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Alex Rodriguez

Professor Spitler-Lawson
English 115 Honors
Project 3: Research Paper Final Draft
Word Count of Body: 2040
Impact of a Video Game
Ever since the dawn of video games in the latter half of the of the twentieth century, the
act of gaming has evolved phenomenally. Over the last forty-five years, the video games
themselves have undergone a transformation that directly reflects the technological advances of
our society. When Atari brought Pong to the common consumer in 1972, all that it allowed for
players to do was to move a cursor up or down to bounce a moving square back and forth ("How
Video Game Systems Work"). Nowadays there is a vast dynamic range of video game genres that
is as wide or more wide than that offered by movies. A player can take on any role he chooses,
whether he wants to play from the point of view of a wolf, or an outer space explorer. However,
from the start of the video-gaming era, there have been several misconceptions regarding the
effects that playing a video game can have on a person, that have withstood their rapid evolution.
These popular misconceptions have turned into stereotypical notions that paint a bad light on the
act of gaming, deeming it as an antisocial, violence-inducing, brain-numbing and exerciseinhibiting activity that only serves as a detriment to our society. Video games are not entirely
what they are made out to be.

Possibly the most popular belief concerning the personal effects of playing a video game
on a console, is that it can make a young individual more antisocial than a person who does not
spend any time playing video games. With the enhancement of voice-chat rooms across
mainstream consoles including the Play Station 4 and the Xbox One, video game players have
never had it more easy to verbally communicate with other people while playing the same game
or separate games. In the eighties, it was common in the United States for teenagers to use wired
home telephones to talk with their friends. This is what perpetuated the stereotype that can be
seen in shows like The Goldbergs. Set as a family sitcom in the eighties, this show has many
scenes where the kids in the family fight for time with the home phone (The Kremps). In
present time, console voice-chat parties are easily a suitable replacement for long phone calls.
They allow for a person to log on to their console and instantly connect with real life friends or
friends met through online gaming. Like party lines from phone calls in the last century, these
chat parties also allow for up to eight people to join at once. This can be chaotic, but it can help,
for example, a person to keep in touch with distant relatives or friends. Console chat parties also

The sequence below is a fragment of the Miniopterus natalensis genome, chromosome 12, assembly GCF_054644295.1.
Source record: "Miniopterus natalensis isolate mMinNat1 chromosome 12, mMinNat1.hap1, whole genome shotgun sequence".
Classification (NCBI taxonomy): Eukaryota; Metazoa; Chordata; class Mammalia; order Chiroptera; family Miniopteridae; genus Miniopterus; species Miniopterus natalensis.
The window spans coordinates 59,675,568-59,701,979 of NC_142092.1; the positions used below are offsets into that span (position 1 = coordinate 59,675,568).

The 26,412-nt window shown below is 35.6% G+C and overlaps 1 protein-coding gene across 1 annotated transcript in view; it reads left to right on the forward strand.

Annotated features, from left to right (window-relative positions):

allow for players to make their parties private, and prevent multiple people from joining without
being invited. Because of the rise in popularity of videogames lately, the truth is that those
people who detest video games miss out on the opportunity to connect with or compete against
others in a now highly social online gaming environment.
In light of the recent spike in mass shootings over the last sixteen years, negative
sentiment towards the more violent genre of videogames has grown. Popular game series like
Call of Duty and Grand Theft Auto V which are heavily advertised in the internet as well as on
television networks, and are very popular among young gamers, are known to entail gun violence
and vulgar language. A common logical deduction can be made that if a young child plays games

like these, then he himself will want to take on the role as an aggressive, gun-wielding assailant.
In a study performed by the Department of Psychology at Stetson University, and the
Department of Psychology and Communication at Texas A&M International University, two
hypotheses regarding the influence of violent videogames on young people were tested. The first
hypothesis was that video game violence has a direct and general influence on increasing
aggression (Ferguson, Christopher J. et al.). The second was that video game violence [would]
interact with mental health symptoms to increase aggression in youth with pre-existing mental
health symptoms. One of the games included in this study was Mortal Kombat, which is a
player versus player game known for its violent cut scenes and bloody gore. According to the
study, in testing the first hypothesis, it [appeared] unlikely that short-term exposure to video
games results in [an] increased willingness to harm others. Considering the second hypothesis,